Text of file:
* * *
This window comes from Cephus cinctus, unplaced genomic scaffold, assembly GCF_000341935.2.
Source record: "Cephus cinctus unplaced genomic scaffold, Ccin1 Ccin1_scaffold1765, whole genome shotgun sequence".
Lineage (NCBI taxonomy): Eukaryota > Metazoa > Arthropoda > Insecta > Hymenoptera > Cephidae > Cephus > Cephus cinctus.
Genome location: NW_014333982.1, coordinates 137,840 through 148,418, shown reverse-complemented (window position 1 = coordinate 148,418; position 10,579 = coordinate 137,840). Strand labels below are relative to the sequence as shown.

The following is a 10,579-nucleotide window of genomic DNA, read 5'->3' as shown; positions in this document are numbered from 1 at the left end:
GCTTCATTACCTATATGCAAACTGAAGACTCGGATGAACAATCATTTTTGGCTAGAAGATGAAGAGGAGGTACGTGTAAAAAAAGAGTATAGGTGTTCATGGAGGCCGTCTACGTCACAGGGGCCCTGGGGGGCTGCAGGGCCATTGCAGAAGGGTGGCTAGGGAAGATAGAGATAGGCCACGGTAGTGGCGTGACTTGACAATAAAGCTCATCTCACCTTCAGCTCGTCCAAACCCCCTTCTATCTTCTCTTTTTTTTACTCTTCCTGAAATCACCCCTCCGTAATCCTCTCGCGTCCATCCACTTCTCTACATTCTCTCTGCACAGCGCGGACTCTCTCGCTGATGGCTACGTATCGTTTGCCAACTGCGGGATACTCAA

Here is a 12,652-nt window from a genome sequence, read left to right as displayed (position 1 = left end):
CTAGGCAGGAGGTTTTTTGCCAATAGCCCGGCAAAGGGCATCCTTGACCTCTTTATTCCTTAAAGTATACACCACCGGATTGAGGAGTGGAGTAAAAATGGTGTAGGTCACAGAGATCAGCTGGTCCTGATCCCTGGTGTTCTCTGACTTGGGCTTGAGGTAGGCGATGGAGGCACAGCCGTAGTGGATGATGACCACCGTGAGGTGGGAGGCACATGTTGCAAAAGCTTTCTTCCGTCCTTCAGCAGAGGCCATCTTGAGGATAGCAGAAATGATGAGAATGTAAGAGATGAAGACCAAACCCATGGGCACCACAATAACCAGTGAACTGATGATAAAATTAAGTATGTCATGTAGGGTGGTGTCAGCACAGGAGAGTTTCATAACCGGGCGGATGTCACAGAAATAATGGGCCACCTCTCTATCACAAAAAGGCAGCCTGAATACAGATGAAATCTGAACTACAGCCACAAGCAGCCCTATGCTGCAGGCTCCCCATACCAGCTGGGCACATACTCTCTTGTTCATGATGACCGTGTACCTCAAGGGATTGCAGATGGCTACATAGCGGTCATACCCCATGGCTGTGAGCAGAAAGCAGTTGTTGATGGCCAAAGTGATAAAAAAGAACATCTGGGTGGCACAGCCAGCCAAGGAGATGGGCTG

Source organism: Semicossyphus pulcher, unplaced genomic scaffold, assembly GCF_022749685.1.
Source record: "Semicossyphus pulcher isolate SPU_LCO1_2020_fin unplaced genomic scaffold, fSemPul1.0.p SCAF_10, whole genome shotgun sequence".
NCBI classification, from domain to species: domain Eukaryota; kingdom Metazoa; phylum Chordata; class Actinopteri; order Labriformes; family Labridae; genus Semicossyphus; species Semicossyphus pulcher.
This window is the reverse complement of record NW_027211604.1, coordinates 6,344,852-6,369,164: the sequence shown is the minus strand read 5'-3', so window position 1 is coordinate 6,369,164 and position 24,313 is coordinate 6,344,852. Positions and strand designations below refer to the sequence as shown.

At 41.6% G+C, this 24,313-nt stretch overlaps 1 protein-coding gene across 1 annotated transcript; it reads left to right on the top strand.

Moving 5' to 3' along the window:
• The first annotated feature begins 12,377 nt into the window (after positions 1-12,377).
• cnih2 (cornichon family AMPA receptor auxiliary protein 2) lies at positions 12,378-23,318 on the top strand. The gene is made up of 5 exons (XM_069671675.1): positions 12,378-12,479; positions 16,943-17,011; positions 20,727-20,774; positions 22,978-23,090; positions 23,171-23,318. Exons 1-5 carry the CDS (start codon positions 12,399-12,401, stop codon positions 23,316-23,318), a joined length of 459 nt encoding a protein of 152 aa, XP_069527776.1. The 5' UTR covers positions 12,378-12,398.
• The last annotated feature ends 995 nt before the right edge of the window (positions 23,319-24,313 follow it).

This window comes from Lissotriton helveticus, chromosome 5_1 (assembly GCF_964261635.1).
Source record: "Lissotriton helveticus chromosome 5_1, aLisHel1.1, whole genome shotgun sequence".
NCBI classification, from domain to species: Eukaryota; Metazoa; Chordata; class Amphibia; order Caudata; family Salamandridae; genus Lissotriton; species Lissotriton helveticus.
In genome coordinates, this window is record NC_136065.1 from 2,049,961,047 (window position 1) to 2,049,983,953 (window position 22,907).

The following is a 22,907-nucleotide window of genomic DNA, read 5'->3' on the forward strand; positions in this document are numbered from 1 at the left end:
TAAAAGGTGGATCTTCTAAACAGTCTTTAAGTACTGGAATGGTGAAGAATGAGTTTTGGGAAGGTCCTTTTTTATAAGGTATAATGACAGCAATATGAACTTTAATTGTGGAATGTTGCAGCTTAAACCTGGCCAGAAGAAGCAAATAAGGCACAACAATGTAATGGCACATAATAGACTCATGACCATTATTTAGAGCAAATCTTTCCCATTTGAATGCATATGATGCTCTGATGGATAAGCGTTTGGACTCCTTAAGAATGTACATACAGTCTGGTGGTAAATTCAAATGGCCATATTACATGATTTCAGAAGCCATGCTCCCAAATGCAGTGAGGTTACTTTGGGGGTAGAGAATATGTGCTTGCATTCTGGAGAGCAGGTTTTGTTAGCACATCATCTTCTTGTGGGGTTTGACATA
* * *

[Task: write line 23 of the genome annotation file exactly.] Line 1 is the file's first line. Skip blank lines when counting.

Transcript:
TAAAAGGTGGATCTTCTAAACAGTCTTTAAGTACTGGAATGGTGAAGAATGAGTTTTGGGAAGGTCCTTTTTTATAAGGTATAATGACAGCAATATGAACTTTAATTGTGGAATGTTGCAGCTTAAACCTGGCCAGAAGAAGCAAATAAGGCACAACAATGTAATGGCACATAATAGACTCATGACCATTATTTAGAGCAAATCTTTCCCATTTGAATGCATATGATGCTCTGATGGATAAGCGTTTGGACTCCTTAAGAATGTACATACAGTCTGGTGGTAAATTCAAATGGCCATATTACATGATTTCAGAAGCCATGCTCCCAAATGCAGTGAGGTTACTTTGGGGGTAGAGAATATGTGCTTGCATTCTGGAGAGCAGGTTTTGTTAGCACATCATCTTCTTGTGGGGTTTGACATA